Preventing Heart Attacks in Athletes
By Steve Parcell, ND
NatureMed Clinic Boulder, Colorado
The thought of having a sudden heart attack is so disturbing that many people don’t even consider that it could happen to them. I call this the “it can’t happen to me scenario”. Other people may say things like “my cholesterol is normal and I exercise, eat well and don’t have too much stress so I will not get a heart attack.” Well I’m here to tell you from personal experience that this is a very poor way to gauge your risk of an unexpected heart attack. I call this myth number one. While getting regular exercise and following a heart healthy diet reduce risk of heart disease these elements alone do not completely prevent it and if you have plaque, I assure you that diet and exercise are not enough to reverse it.
When I speak about unexpected heart attacks, I am referring to heart attacks in otherwise healthy people between 30 and 70. At over 70 years of age many of us already have coronary plaque, and though still somewhat preventable, a heart attack would not be that unexpected. In the Boulder area in particular there are people who get much more exercise than the average American. They think that because they train 6-12 hours a week their heart must be very healthy. This simply is not true. In fact, athletes may even be at increased risk for coronary artery disease. Here’s why. It’s because of phenomenon called shear stress. Shear stress is cause by a combination of pressure, velocity and high blood viscosity (thick blood). If your blood is very thick and the pressure is high stress on the wall of the artery is the highest. High pressure and thick blood can also occur separately. Shear stress causes damage to the blood vessel lining, causing the vessel wall to thicken, become stiffer and develop plaque.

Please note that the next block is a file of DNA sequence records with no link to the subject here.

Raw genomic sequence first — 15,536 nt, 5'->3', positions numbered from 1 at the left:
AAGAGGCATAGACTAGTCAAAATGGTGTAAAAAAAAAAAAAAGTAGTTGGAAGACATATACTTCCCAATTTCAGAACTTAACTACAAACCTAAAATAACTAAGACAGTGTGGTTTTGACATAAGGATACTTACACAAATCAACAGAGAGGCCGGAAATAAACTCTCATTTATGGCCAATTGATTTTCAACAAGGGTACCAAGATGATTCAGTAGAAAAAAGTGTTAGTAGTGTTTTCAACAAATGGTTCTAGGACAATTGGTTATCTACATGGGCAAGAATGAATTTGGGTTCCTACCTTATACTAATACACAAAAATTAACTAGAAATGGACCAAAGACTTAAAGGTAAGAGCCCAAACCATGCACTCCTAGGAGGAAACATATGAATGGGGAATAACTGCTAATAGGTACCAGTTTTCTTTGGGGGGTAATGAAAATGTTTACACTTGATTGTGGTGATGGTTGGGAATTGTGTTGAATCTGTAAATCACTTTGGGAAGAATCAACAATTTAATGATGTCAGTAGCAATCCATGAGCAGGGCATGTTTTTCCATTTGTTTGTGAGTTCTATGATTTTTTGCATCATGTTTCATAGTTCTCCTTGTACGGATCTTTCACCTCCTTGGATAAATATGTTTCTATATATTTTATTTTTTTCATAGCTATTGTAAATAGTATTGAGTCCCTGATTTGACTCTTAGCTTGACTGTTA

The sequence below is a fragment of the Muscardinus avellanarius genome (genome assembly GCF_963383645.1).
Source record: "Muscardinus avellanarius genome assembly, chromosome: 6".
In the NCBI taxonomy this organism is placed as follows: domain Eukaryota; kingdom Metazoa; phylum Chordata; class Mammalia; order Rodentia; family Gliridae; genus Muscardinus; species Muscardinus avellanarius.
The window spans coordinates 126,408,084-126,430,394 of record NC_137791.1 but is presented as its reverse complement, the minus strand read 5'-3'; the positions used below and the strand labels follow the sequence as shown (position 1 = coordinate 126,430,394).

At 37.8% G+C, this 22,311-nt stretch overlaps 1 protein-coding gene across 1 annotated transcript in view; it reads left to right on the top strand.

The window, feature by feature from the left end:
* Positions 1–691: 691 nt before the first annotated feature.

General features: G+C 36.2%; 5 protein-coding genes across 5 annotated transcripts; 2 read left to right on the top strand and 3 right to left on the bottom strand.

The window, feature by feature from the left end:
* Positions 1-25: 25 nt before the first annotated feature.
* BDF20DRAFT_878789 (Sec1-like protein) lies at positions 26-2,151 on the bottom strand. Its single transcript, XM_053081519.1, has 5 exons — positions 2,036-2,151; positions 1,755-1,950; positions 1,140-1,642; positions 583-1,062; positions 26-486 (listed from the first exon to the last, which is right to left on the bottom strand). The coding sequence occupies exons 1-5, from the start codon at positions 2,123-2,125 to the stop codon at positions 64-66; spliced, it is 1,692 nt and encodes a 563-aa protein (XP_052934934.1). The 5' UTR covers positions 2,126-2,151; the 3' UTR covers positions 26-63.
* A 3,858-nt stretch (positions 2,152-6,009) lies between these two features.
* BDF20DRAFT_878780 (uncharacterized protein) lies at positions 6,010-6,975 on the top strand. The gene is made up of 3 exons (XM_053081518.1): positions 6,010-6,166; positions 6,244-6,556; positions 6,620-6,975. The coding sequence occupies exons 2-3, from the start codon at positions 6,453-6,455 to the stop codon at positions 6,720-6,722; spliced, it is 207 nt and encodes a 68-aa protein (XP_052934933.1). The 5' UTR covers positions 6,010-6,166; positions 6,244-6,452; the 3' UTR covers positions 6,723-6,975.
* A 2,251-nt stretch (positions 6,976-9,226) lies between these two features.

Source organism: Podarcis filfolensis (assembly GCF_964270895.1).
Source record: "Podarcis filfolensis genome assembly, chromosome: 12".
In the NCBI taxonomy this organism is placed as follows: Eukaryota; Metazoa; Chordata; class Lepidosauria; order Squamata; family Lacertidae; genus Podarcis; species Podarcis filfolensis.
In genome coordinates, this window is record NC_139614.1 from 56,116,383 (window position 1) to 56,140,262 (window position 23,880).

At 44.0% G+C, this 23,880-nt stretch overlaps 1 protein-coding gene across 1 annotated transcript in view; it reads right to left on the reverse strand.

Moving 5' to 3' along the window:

Athletes, especially those who live at higher elevation, tend to have high red blood cell counts which are a major cause of thick blood and increased blood viscosity. Also, the higher work demands that they put their vascular systems through can exacerbate this effect. I’m not saying exercise is bad, but if you have a high blood viscosity exercising at high intensity may be like taking three steps forward and two back. The incidence of sudden death during athletic activity is still very low, ranging from 1 per 13,000 man-hours of activity in cross-country skiing, to 1 in 396,000 man-hours of activity in jogging. Testing for blood viscosity is inexpensive. If you are interested in a preventive cardiology workup call the office 303.884.7557. Most of the tests are covered 100% by insurance.